Tendai Mugabe, Harare Bureau
Nine Zanu-PF provincial chairs who were co-opted by the national executive are occupying office illegally, contrary to claims by the party’s national political commissar Cde Saviour Kasukuwere that they are now substantive.
The legitimacy of the chairpersons came under scrutiny after they said they wanted to meet President Mugabe following a controversial communiqué they issued last week after meeting Cde Kasukuwere.
The communiqué largely focused on trivial issues such as who party members should associate with.
Zanu-PF deputy secretary for legal affairs in the Politburo Cde Munyaradzi Paul Mangwana yesterday shot down claims by Cde Kasukuwere on the co-option of the nine provincial chairs saying the party constitution does not allow the national executive to co-opt people to fill vacant provincial positions.
He said the party constitution was clear that a co-option should be done by the particular executive of the organ in which that vacancy had arisen.
Cde Mangwana said the nine chairpersons were only imposed to act in interim capacity pending elections and should the party have decided to take the co-option route, that was supposed to be done by the respective provinces.
“Anyone who is occupying a provincial office without being elected is an illegitimate leader,” said Cde Mangwana.
“They can only do so temporarily pending democratic election of substantive leaders. Those positions must be elected and I stand firm on that one. Anyone who holds a different position on that aspect is not reading the party constitution.
“Any co-option must be done by the organ in which that vacancy has arisen and as it stands all the co-options in this case were done by the national executive — in fact they were imposed by the national commissar.”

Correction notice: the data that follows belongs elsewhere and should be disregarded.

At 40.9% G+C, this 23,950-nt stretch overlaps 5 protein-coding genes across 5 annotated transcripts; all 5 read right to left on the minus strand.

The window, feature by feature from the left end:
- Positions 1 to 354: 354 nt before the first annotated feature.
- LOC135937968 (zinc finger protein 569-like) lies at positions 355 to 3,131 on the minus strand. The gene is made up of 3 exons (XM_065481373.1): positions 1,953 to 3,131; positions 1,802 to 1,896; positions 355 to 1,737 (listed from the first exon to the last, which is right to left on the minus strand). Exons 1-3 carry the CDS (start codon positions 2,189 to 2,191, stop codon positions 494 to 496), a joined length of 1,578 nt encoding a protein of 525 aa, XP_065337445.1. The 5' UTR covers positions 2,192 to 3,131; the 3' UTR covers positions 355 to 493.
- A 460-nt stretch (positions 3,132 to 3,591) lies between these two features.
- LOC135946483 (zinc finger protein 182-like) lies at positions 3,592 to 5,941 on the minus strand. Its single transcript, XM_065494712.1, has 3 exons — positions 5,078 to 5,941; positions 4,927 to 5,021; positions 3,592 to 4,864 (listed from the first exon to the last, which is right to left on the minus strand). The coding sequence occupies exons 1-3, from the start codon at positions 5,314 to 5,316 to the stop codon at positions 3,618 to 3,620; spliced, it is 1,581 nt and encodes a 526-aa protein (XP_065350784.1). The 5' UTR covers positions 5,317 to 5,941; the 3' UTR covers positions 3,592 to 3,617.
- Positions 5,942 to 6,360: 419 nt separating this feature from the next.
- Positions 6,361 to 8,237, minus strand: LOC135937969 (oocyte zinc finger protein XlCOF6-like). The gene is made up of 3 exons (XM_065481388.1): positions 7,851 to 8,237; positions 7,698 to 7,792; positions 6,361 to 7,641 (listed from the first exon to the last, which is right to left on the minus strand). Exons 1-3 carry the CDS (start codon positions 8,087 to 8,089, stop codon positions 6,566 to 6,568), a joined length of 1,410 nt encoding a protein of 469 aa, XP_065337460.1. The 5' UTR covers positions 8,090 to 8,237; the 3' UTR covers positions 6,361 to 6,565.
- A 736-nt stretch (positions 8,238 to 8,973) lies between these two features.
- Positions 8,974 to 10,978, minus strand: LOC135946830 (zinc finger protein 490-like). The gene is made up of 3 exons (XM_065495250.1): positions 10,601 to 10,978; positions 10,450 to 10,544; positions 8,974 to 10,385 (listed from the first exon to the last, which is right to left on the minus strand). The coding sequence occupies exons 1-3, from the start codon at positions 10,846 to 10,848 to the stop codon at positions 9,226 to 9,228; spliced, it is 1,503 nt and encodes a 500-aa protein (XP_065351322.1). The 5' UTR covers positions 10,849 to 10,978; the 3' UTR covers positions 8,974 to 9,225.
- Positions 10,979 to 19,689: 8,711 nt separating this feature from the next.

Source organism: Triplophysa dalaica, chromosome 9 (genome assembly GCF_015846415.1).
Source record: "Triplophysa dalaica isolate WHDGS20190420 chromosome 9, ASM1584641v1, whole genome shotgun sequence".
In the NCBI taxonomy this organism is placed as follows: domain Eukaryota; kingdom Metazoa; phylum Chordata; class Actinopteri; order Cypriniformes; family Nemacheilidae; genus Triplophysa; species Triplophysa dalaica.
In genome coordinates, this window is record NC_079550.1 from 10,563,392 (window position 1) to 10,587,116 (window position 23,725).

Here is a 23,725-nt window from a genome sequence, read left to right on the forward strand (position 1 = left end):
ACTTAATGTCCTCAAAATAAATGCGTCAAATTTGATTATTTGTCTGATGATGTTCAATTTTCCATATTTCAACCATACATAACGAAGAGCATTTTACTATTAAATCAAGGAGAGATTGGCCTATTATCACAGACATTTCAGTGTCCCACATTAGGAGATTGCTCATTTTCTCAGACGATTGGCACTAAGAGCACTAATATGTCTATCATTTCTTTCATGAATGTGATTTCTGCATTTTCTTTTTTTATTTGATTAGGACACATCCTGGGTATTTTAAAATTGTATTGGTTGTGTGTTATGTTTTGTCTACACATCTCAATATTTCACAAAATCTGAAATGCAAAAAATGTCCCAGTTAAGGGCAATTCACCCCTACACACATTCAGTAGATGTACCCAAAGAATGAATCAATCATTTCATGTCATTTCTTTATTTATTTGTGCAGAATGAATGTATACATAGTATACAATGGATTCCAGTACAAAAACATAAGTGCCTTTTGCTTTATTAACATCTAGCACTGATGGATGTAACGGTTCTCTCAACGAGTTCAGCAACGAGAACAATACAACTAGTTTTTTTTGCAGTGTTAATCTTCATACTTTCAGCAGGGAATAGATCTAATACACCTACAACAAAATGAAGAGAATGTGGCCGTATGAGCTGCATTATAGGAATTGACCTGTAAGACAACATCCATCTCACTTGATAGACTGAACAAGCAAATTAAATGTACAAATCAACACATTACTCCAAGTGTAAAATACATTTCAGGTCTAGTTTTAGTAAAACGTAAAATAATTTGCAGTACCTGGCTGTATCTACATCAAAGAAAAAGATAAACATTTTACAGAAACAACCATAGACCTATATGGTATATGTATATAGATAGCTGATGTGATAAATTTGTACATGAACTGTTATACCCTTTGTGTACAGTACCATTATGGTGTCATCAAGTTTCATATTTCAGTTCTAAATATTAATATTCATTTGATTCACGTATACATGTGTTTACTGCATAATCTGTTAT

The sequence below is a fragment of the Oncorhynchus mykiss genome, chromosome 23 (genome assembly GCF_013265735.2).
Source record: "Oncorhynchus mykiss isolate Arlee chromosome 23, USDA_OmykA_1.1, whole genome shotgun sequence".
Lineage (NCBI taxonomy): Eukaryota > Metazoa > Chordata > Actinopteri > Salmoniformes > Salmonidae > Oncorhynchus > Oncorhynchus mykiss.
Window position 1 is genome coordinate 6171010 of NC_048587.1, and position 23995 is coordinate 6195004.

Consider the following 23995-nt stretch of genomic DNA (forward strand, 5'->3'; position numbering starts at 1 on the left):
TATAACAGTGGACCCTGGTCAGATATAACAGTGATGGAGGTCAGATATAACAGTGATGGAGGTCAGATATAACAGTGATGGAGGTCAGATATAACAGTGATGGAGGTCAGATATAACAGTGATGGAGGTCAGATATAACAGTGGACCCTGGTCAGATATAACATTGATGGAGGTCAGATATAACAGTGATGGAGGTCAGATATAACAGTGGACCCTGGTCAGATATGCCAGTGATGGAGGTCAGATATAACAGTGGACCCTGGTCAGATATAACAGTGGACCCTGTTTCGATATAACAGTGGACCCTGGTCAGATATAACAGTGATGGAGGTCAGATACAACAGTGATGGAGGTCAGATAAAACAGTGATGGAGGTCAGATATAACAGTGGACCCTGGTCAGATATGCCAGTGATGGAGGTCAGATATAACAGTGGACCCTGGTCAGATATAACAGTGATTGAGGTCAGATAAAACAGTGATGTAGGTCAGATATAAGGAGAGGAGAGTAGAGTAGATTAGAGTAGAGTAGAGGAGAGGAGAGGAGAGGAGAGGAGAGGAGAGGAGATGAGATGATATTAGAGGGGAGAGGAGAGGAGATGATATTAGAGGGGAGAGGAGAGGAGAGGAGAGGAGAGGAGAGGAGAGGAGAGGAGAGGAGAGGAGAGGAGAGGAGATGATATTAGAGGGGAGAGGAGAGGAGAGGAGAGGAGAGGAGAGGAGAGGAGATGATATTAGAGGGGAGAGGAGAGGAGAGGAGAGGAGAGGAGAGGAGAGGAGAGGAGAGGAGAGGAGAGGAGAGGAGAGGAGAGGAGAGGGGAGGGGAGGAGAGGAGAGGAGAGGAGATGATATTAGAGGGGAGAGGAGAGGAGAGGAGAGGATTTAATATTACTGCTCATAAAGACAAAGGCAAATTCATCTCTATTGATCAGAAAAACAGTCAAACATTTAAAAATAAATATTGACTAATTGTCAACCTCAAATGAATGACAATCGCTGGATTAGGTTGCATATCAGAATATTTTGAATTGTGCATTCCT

Cde Mangwana continued: “Provincial chairs are critical positions because they are the party’s point people. They act as the provinces’ spokespersons and as such if you are not given a mandate by the people who you lead then you lack legitimacy and end up expressing personal views instead of expressing views of the people you represent.
“Remember provincial chairs derive their mandate from the people they are leading. This effectively means that the so-called co-options are not in compliance with the party constitution.”
A member of the Zanu-PF Politburo who refused to be named said the party had since directed the provinces to elect new leaders if they so wish or confirm the interim ones.
He said the issue was dealt with towards the end of last year when the suspensions of Cdes Biggie Matiza (Mashonaland East), Kizito Chivamba (Midlands) and Ezra Chadzamira (Masvingo) were lifted.
Chairs in acting capacities are Cde Bernard Makokove, who was hand-picked following the suspension of Cde Matiza in Mashonaland East while in Masvingo Cde Amasa Nenjana came in following the suspension of Cde Chadzamira.
In the Midlands, Cde Joram Gumbo is standing in for Cde Chivamba, who was also suspended, while in Mashonaland West Cde Ephraim Chengeta took over the position previously held by Cde Ziyambi Ziyambi, who again was suspended.
Cde Dickson Mafios was co-opted in Mashonaland Central following the expulsion of Mr Luke Mushore.
Initially, Cde Wonder Mashange was co-opted as the acting chair in Mashonaland Central, but was removed under unclear circumstances and replaced by Cde Mafios, half brother to Cde Kasukuwere.
In Manicaland, Cde Undenge was co-opted in the position that was left by Mr John Mvundura, who was accused of hobnobbing with Dr Joice Mujuru after her expulsion from Zanu-PF for attempting to unseat President Mugabe illegally.
Cde Charles Tawengwa took over in Harare province following the death of Cde Amos Midzi and in Matabeleland South Cde Rabelani Choeni was co-opted in the position that was left by the suspended chair Cde Andrew Langa.
In Bulawayo, Cde Dennis Ndlovu was handpicked after Cde Callistus Ndlovu was suspended.
Another Zanu-PF Politburo member told our Harare Bureau last Monday that due process was not followed to suspend most of the provincial chairpersons.
“If you want to suspend a provincial chair, the provincial coordinating committee has to sit and set up a disciplinary committee.
“The disciplinary committee will invite the chairman to answer charges levelled against him or her after which it will write a report that will be submitted back to the provincial coordinating committee.
“If satisfied by the report, the PCC will submit it to the national disciplinary committee for further actioning. All this was not followed in the case of these comrades.”
Article Source: The Chronicle